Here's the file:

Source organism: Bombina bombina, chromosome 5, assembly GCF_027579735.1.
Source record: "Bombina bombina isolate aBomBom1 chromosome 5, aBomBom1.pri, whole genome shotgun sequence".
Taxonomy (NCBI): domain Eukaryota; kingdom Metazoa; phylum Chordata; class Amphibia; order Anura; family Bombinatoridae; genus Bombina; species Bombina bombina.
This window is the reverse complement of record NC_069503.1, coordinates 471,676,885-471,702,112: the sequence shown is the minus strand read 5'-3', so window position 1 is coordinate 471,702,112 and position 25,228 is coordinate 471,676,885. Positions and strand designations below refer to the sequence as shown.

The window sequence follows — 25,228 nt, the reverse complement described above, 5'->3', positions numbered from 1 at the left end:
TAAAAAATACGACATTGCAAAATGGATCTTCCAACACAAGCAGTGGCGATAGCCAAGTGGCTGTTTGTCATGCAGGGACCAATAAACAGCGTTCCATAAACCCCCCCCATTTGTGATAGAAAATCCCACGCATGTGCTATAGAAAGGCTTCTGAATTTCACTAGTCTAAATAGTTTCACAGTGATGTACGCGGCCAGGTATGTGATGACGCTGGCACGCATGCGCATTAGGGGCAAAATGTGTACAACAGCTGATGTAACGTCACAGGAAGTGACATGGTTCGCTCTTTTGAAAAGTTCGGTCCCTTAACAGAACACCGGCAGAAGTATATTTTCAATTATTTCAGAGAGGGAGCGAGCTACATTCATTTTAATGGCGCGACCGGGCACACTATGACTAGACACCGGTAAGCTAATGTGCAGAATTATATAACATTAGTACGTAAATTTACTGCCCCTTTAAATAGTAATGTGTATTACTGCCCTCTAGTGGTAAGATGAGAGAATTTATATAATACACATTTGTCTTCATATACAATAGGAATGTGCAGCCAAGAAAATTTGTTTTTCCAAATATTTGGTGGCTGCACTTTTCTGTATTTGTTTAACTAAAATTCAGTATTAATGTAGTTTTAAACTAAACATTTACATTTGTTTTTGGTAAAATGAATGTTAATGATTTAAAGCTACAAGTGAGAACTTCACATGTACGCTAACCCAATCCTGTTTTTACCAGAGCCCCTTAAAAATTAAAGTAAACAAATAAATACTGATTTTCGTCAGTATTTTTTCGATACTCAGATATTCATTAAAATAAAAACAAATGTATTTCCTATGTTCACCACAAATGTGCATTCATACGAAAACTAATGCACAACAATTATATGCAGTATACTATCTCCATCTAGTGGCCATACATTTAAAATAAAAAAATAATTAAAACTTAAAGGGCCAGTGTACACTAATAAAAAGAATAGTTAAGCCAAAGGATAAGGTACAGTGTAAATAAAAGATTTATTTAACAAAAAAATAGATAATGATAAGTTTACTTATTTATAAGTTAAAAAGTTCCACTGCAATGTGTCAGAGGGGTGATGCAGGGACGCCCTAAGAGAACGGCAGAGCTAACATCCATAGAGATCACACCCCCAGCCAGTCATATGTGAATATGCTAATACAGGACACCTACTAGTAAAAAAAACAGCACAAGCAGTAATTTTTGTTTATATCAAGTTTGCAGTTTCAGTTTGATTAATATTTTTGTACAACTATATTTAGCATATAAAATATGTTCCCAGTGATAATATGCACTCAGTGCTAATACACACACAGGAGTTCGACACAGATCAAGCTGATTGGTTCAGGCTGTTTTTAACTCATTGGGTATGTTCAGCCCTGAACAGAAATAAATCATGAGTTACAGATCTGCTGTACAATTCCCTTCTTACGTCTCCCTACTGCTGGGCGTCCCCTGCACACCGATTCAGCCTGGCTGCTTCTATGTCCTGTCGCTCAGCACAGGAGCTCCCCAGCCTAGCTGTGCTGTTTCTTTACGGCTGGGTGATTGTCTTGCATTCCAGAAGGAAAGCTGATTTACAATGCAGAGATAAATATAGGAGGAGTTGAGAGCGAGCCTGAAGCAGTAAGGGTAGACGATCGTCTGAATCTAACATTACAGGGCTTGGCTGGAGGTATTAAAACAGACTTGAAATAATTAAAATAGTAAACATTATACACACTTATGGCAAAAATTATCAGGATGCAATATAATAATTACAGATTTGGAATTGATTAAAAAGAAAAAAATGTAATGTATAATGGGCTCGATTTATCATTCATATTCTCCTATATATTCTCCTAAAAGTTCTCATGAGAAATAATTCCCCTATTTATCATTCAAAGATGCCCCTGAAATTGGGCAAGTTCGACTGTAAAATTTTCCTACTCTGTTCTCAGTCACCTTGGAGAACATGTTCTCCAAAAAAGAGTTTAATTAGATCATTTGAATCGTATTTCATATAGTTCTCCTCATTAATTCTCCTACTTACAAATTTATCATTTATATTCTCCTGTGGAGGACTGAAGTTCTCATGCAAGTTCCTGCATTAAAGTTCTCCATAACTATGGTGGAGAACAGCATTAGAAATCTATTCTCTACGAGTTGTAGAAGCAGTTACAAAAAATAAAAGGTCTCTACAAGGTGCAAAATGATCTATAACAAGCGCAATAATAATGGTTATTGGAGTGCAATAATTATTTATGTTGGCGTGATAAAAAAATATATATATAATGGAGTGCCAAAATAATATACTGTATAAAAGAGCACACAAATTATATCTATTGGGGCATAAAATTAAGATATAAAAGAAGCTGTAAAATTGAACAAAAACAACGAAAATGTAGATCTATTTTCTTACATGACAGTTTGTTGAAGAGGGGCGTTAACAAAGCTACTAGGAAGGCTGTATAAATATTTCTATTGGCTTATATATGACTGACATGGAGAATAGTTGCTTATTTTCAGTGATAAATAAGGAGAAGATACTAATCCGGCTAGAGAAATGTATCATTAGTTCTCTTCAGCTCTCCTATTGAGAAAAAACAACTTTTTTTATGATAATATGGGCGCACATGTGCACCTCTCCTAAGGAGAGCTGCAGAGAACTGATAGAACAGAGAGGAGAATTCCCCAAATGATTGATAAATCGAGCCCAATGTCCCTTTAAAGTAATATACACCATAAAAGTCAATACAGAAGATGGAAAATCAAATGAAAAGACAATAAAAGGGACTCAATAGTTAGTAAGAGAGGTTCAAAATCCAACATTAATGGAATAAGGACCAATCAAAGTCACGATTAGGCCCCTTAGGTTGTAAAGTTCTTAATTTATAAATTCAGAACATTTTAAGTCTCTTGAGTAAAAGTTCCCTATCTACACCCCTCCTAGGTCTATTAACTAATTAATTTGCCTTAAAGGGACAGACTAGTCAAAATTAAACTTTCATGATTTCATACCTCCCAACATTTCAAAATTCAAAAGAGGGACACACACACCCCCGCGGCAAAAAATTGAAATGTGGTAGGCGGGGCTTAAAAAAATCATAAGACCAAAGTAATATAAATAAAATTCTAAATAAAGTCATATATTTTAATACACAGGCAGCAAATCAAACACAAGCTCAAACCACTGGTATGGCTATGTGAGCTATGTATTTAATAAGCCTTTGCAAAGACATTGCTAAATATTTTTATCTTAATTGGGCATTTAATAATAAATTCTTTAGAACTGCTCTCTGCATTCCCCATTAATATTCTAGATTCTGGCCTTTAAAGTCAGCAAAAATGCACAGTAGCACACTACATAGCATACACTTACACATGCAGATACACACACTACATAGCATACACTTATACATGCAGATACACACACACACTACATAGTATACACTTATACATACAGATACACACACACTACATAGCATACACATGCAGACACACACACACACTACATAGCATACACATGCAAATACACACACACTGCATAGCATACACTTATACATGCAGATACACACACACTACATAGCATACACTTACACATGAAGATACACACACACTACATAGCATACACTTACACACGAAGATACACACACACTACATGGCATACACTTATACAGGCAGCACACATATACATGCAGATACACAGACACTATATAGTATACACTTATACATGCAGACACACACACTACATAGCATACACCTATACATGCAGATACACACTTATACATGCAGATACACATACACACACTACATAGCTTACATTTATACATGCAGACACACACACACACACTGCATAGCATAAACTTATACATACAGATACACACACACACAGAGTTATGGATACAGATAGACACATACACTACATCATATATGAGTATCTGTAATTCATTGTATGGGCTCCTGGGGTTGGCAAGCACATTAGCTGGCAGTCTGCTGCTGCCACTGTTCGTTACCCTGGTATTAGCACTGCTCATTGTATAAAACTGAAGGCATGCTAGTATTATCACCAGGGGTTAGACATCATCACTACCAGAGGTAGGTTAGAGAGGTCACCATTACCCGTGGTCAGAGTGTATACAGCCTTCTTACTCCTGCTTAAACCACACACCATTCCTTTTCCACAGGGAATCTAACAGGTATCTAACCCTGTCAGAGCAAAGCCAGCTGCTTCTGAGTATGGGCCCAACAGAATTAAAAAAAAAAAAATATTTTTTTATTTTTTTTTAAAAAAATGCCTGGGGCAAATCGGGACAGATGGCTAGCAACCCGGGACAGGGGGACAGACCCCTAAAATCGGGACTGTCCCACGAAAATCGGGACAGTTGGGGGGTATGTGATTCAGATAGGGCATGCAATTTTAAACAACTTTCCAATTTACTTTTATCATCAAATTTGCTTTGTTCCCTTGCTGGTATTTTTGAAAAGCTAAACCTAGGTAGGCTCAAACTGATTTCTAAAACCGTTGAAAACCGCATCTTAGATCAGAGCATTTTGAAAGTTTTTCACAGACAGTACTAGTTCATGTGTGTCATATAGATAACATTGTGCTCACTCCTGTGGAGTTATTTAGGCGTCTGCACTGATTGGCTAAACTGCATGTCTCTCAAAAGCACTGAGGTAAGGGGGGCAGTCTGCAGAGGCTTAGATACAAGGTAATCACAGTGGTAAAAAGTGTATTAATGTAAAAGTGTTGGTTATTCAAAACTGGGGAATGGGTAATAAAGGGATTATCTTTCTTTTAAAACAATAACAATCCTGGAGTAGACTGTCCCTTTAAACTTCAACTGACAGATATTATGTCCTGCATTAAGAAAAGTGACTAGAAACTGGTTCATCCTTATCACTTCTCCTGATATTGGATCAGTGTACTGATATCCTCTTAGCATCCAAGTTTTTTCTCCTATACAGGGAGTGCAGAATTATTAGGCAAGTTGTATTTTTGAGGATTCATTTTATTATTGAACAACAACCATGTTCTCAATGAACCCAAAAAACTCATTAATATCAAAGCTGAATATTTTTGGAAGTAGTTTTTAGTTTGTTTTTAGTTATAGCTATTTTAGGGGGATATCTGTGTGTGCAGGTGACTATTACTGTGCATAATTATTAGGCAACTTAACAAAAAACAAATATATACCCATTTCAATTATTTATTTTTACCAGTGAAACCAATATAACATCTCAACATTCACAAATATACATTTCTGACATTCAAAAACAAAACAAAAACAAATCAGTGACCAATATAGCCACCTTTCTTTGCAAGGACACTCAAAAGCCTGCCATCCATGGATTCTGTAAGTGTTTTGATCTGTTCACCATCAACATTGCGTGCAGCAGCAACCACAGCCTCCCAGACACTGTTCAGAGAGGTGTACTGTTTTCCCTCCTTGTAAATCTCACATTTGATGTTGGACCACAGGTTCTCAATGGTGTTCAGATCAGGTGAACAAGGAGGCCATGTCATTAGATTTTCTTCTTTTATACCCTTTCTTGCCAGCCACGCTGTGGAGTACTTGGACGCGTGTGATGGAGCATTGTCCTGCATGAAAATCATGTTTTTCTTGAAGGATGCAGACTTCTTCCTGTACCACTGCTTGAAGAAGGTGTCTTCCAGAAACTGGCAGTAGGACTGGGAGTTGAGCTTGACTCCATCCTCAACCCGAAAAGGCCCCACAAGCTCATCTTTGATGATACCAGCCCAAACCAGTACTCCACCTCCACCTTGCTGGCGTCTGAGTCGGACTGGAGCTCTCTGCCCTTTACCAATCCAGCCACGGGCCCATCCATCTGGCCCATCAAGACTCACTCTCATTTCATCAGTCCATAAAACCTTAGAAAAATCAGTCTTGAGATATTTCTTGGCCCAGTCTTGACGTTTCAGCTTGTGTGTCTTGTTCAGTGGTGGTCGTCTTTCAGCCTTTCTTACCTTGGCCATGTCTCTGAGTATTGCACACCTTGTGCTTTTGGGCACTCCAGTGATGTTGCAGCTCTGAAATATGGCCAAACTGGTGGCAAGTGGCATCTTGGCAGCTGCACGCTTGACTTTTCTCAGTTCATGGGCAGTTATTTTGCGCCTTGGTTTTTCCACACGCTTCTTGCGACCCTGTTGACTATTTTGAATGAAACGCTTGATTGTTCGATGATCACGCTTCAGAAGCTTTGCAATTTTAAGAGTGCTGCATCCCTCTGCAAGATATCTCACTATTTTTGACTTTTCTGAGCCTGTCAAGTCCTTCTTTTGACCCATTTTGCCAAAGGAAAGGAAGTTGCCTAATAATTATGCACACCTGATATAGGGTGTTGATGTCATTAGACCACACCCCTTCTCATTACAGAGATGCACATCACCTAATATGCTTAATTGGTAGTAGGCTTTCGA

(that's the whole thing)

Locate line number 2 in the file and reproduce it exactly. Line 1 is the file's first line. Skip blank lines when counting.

Source record: "Bombina bombina isolate aBomBom1 chromosome 5, aBomBom1.pri, whole genome shotgun sequence".